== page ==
The Consumer Republic

Give and Take
To think it all began with a little frankincense and myrrh. As we crowd-weary holiday shoppers know, in the 2,000 years since the original Christmas gifts were unwrapped in the manger, yuletide giving has taken on a phantasmagoric life of its own. Now on the brink of the millennium, we can see the future of Christmas in the latest holiday trend: shoppers who are buying presents for themselves.
But before you cry, “Bah, humbug,” consider that, when it comes to charitable giving, Christmas is more than ever the season of good will toward men. Like the malls, charitable institutions do the lion’s share of their business during the winter holidays, and this year promises gains in giving that any retailer might envy.
Philanthropy is hot. Billion-dollar bequests and philanthropic top 10 lists have made charity mediagenic. Wall Street wealth is finding its way into financially attractive charitable annuities. The circulation of philanthropy trades is on the upswing. In the ’80s, the likes of Ted Turner or George Soros were notorious for the way they made money. In the ’90s, the big story is how they give it away.
None of this is really surprising. Americans are great givers, contributing as individuals an impressive $120 billion to charitable causes last year, according to a New York Times report. Cynics like to credit much of this generosity to the IRS, which lets us deduct our financial good deeds from our taxable income. Certainly our seasonal generosity has as much to do with the end of the tax year as it does with the birth of the Christ child. But the importance of that incentive is probably overrated. (A study conducted by Lamar Alexander’s group, the National Commission on Philanthropy and Civic Renewal, showed that in the ’80s, when tax rates were cut and philanthropy became more “expensive,” charitable donations still rose.) The American tax code rewards giving because Americans are among the world’s most enthusiastic givers, not the other way around. And Americans are enthusiastic givers for the same reasons they are the globe’s champion getters. They donate for the same reasons they consume and in much the same spirit. Charity is like consumption in reverse.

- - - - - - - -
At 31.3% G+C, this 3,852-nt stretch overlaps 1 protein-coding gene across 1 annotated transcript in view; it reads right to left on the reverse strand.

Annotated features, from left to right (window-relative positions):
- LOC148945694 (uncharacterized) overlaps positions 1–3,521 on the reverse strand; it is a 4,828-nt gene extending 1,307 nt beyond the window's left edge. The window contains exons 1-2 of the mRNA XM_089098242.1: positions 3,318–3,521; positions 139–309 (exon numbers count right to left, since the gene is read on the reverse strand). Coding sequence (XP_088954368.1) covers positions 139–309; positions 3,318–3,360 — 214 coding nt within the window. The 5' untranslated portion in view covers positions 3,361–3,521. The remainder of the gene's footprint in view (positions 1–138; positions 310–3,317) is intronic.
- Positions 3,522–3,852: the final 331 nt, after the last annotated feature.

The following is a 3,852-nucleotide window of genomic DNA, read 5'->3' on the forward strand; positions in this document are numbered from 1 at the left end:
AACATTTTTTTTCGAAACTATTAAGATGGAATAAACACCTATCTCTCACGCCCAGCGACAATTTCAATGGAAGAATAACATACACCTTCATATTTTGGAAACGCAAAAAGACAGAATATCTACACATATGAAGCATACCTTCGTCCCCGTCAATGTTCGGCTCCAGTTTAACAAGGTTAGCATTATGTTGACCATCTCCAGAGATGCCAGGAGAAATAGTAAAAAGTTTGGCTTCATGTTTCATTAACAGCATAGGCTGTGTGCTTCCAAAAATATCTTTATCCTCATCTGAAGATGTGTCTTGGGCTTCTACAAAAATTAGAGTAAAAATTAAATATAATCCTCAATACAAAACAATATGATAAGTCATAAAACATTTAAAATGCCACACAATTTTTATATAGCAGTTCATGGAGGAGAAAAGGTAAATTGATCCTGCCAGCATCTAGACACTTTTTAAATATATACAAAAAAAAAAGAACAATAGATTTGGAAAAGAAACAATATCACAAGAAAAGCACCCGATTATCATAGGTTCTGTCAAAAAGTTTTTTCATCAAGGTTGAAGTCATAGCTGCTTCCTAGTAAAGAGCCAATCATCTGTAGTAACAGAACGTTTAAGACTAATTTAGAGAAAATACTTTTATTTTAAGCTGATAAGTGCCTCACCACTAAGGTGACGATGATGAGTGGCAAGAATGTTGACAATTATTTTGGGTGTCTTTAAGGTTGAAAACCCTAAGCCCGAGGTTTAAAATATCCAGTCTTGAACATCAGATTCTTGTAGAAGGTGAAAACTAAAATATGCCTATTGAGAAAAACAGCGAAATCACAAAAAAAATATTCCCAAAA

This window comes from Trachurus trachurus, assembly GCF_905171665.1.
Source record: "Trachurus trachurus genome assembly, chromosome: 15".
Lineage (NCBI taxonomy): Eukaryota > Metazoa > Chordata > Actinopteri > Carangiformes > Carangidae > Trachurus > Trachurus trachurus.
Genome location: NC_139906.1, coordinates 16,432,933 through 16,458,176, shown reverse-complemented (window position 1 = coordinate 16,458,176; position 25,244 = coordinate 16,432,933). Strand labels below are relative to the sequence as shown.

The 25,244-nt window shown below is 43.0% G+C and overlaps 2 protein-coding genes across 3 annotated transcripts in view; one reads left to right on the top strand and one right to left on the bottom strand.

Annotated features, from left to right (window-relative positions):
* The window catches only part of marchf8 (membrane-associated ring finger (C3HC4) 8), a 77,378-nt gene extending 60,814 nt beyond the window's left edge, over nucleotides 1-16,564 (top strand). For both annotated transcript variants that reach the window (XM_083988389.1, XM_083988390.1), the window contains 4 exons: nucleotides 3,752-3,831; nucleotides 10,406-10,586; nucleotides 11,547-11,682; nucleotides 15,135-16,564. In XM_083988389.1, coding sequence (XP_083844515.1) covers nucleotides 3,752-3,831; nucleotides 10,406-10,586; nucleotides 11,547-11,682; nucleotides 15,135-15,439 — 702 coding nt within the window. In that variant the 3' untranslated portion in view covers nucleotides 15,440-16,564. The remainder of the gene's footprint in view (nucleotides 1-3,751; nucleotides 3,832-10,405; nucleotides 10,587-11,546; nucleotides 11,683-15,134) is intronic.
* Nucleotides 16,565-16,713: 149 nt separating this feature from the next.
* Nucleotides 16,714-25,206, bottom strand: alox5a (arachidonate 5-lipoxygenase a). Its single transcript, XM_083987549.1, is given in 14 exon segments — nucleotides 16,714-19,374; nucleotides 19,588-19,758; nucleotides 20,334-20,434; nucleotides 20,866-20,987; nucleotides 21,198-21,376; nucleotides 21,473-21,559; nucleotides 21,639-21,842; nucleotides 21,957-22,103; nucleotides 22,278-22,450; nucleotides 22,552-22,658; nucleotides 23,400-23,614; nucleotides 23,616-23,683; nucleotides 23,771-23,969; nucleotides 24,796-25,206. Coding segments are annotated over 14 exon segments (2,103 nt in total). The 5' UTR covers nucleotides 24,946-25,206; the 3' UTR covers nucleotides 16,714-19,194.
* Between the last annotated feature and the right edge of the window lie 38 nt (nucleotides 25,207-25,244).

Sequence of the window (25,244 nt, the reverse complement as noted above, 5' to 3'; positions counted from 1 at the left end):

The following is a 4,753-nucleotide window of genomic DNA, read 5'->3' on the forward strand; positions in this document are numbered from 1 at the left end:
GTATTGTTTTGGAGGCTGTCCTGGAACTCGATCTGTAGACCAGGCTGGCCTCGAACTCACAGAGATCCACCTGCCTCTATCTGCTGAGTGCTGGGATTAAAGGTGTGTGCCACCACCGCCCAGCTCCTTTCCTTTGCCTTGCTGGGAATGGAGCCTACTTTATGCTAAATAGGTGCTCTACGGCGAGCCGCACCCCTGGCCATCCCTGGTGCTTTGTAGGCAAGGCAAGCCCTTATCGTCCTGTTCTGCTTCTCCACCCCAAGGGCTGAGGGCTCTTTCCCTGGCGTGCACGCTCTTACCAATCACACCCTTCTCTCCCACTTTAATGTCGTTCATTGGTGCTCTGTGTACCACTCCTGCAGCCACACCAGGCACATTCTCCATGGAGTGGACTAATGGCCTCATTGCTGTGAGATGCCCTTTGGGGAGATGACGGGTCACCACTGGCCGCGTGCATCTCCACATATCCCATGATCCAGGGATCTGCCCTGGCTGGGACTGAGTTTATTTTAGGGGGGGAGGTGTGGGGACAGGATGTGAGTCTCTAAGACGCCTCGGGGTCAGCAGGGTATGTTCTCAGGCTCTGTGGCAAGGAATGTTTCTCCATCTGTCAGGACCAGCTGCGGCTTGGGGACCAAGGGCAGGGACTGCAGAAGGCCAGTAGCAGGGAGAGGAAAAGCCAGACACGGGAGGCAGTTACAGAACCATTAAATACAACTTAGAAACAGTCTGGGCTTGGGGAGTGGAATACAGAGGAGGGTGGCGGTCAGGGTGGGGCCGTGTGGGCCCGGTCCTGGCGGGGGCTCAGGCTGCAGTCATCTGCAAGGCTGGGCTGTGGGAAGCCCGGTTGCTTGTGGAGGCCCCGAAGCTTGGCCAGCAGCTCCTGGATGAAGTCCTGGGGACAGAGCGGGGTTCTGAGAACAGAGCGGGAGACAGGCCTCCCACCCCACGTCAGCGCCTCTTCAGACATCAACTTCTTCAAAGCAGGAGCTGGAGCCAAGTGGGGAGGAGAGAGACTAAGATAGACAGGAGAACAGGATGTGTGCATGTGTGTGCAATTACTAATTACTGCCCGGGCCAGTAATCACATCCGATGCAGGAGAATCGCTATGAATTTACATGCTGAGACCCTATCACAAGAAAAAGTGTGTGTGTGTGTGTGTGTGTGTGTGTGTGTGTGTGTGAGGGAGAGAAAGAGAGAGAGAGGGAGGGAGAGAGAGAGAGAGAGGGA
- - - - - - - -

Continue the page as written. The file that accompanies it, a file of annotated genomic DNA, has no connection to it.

Long before the marketers of stuff figured out that consumers don’t just buy things, but the experiences those things evoke, charity was sold as an experience. The commission’s study affirms the obvious when it reports that giving is “irrational behavior” in which one of the main benefits that givers experience is a “warm glow.” Moreover, such emotional benefits are unique to charity. Not even the creamiest cashmere sweater can give a consumer the warmth generated by the luxurious feeling of doing good.
At the same time, givers choose charities for much the same reason they buy commodities: to express themselves. With about a million institutions out there looking for donations, you can do some serious shopping before finding the philanthropic need that matches your psychic needs. Whether the gift is $500 or $5 million, giving requires a self-examination that cuts to the heart of a person’s identity. What group do I belong to? What good do I want to promote? What values do I stand for? Next to these moral bottom lines, choosing a car is a superficial decision.
Not all charity is like consumption. The greater number of zeroes attached to a donation, the more giving resembles work for worldly gain. Turner brings his global empire-building compulsions to his ego-crowning gift of $1 billion to the United Nations. Soros, pouring the equivalent of the gross domestic product of several small nations into Eastern Europe, is not just doing a good deed, he’s trying to make history. Giving on such a scale produces not so much a warm glow as a hot flash of power.
On the opposite end of the economy, givers of modest means are most likely to donate their gifts to their houses of worship. The habit of putting money in the collection plate is not at all like consumption. It’s motivated by feelings of duty and obligation, or what the philanthropy experts call “commitment”–values foreign to the consumer mind-set. About half of charitable contributions are received by religious institutions, but that percentage has begun to shrink as more people shop around for the cause of their choice.
It’s the privileged middle class–the same market niche that has made this such a merry Christmas for marketers of luxury goods–who most enthusiastically practice charity as consumption. A charitable donation roughly equal to the cost of a newly fashionable fur coat is not going to change the world. But it’s more than enough to express oneself, and givers of that kind of money naturally want the biggest emotional bang for the buck. The upscale consumer has discovered the pleasures of giving, and pleasure is a product benefit that no consumer can resist.